Book Review: Freaksburg
Reviewed by Jadidsa Perez
A remarkable sci-fi novel that expands our understanding of memories, imagination, and how we function
While Freaksburg is a far cry from John Casey’s typical workload as a writer and researcher for the Fashion Institute of Technology, it’s a testament to his varied skill. It certainly fits into the sci-fi genre, but it serves a dual purpose as a coming of age story that illustrates the way our minds can be both our most trusted companions and our own personal prison.
Freaksburg follows Jackie, a young boy living in rural Pennsylvania. Fresh into the 70s, Jackie and his family live a picturesque All-American life. That is—until glowing spheres appear in the sky. And unexplained creatures begin stalking in their backyard. Jackie, an outlier, is drawn to these strange happenings and forms an unlikely relationship with Queen Maeve, queen of the fairies.
“That’s what it’s like when the invisible world forces its way into the visible. You’re going about your day when something gives way and the impossible floods the visible world and its shadowy, mysterious presence rolls over like a beautiful, black wave, standing every hair on your body at full attention.”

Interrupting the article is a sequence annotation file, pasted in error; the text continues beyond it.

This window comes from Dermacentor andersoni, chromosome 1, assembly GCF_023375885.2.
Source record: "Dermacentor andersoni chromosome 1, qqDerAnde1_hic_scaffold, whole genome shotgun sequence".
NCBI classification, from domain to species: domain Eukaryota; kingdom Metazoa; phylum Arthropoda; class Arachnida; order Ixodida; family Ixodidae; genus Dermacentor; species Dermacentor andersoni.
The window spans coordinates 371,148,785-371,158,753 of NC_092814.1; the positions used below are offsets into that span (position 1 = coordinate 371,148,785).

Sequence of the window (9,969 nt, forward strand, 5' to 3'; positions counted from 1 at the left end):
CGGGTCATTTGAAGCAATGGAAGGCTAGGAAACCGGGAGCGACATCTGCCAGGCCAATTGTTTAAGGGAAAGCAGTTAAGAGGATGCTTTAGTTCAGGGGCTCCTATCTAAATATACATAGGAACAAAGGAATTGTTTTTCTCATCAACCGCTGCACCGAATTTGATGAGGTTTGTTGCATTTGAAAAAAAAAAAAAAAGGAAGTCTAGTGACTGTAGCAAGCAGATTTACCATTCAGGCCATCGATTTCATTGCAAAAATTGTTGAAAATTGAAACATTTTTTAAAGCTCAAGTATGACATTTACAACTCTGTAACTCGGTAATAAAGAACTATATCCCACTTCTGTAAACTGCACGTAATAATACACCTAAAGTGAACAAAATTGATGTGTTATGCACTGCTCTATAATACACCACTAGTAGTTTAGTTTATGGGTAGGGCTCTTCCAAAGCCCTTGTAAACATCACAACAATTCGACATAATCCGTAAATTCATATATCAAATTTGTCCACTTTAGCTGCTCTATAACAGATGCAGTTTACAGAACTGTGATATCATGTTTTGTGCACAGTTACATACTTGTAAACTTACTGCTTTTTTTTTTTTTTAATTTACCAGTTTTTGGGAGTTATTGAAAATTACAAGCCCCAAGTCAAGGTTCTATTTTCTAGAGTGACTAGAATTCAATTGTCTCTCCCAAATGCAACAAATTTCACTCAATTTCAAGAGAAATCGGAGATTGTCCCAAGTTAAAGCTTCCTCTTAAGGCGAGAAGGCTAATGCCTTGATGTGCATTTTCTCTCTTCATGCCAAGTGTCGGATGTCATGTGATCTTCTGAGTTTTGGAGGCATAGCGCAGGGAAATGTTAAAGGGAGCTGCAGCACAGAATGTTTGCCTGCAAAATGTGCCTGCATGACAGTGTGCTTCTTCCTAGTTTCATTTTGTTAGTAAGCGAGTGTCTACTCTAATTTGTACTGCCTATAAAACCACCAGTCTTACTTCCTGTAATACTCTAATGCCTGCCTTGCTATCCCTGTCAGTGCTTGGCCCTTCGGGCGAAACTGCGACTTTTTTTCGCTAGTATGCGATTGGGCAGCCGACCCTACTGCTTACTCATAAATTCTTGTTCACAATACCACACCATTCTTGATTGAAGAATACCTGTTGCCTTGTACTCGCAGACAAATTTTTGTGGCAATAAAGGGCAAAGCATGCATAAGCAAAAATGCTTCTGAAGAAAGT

Freaksburg not only succeeds in creating harrowing monsters, grotesque happenings, and beautiful fairies as a contrast, but also one of the most sincere coming of age stories that I’ve ever read.
While the sci-fi elements become a bit scarce as the book continues, I found myself wholeheartedly interested in Jackie’s growth, his best friend, and the otherworldly abilities of his grandmother. He’s as flawed as he is honest, and he navigates the supernatural in a way that makes him a genuinely likable protagonist. There’s also quite a bit of humor in the book, especially with Sister Mary Jane being a nun with a certain vice. The novel experiments with different ideas without forgoing the story.
While Jackie is a good, likable protagonist, his tone and voice stay the same from childhood to adulthood. His internal self stays quite stagnant, making it feel often stuck in 1970s Pennsylvania. There’s a build-up to the ending, which delivers an important message, but I’m left wondering if the story could have expanded beyond the ending.
I’d recommend Freaksburg to sci-fi fantasy fans that want their speculative elements in a strong realistic setting. It also does a wonderful job in telling a touching story of a character finding their place in the world.
Publisher: Stone Tiger Books
Genre: Science Fiction & Fantasy / Coming of Age
Print Length: 273 pages
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